The new illness, described by the World Health Organization as a novel coronavirus, falls under a larger family of coronaviruses. First identified in humans in the mid-1960s, coronaviruses are zoonotic, which means they can be transmitted between animals and people. Many coronaviruses affect only one type of animal and cannot jump to humans.
Coronaviruses can be as minor as the common cold or life-threatening, as was the case with SARS.
The term gets its name from the Latin word “corona,” meaning halo or crown, which is what the virus looks when viewed through an electron microscope.
Symptoms of coronaviruses range from mild symptoms, such as coughing and sneezing, to more serious symptoms, such as shortness of breath, body aches and chills.
HOW IS THIS ONE DIFFERENT?
Scientists in China identified the new coronavirus on Jan. 7, eight days after it was first reported. They were also able to identify the genetic sequence of the virus and shared it with the international community -- a sign of transparency praised by the World Health Organization.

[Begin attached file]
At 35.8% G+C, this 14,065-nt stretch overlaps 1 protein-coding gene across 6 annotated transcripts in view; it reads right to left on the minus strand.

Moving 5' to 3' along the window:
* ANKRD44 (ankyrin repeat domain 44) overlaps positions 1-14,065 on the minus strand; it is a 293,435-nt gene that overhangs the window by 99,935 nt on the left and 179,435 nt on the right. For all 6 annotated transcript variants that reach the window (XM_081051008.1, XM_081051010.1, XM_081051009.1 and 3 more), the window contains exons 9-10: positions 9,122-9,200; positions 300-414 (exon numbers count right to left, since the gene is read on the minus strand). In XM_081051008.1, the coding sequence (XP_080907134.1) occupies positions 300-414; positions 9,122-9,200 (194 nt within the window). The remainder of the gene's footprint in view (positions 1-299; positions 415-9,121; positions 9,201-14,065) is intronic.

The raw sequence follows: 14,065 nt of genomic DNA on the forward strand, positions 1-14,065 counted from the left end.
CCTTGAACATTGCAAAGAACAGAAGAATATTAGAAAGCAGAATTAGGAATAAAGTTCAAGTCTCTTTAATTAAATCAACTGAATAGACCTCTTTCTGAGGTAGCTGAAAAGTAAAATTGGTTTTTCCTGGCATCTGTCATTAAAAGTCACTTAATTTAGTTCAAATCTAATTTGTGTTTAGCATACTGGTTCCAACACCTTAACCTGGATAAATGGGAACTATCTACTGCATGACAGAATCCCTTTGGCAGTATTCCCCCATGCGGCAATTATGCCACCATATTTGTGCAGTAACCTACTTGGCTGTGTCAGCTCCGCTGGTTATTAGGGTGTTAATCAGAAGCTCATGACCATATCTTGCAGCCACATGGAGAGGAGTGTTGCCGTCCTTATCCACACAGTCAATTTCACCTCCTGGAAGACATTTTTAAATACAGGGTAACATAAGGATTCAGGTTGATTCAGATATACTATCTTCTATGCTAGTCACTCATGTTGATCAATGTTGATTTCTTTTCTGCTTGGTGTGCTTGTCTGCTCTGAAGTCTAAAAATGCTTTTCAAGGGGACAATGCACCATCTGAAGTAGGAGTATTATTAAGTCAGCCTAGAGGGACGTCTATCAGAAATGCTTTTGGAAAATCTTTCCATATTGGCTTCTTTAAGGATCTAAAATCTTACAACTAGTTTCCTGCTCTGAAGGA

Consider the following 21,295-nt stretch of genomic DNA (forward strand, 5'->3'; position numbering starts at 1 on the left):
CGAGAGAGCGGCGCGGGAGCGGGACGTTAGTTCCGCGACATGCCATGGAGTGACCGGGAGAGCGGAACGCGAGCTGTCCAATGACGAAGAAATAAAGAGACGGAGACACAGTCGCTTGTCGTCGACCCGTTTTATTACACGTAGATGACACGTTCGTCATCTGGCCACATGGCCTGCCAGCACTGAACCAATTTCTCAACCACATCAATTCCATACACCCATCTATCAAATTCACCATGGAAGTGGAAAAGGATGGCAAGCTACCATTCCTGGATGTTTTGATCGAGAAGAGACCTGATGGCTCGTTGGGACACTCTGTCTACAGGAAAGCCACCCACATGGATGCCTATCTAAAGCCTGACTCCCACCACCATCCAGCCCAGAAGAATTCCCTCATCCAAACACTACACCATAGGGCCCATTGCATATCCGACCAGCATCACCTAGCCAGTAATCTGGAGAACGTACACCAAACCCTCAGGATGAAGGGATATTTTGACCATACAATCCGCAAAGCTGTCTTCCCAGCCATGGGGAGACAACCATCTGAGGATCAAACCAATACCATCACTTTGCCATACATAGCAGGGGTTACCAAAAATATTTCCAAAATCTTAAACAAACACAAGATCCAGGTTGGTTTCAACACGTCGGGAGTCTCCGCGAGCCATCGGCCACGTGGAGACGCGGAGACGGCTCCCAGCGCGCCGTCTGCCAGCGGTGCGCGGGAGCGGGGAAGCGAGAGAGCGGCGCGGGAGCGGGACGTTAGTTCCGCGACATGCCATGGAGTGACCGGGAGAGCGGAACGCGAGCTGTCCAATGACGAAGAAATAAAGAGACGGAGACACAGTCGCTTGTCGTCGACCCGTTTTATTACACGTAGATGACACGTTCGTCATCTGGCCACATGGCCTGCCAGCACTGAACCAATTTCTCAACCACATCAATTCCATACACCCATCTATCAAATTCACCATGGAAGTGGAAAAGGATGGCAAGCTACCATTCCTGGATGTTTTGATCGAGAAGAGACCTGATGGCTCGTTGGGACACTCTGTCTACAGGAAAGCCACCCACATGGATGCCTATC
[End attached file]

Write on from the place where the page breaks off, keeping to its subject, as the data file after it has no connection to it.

Primary symptoms of the new coronavirus include fever, cough, tightness of the chest and shortness of breath.
Despite being sequenced, the source of the virus has not been found, and new information continues to emerge regularly about its severity and spread.
With COVID-19, scientists believe that the virus originally had an animal source, but that now it is transmitted by human-to-human contact.
Studies have suggested numerous animals that could be related to the COVID-19 outbreak, such as bats, snakes and even pangolins. However, no specific animal origin has been confirmed yet.
COVID-19 is remarkable for its rapid spread. It is thought to be more contagious than related viruses such as SARS.
The sheer number of confirmed cases of the virus has continued to push the death toll up higher even though data released in mid-February showed that 80 per cent of the cases are mild.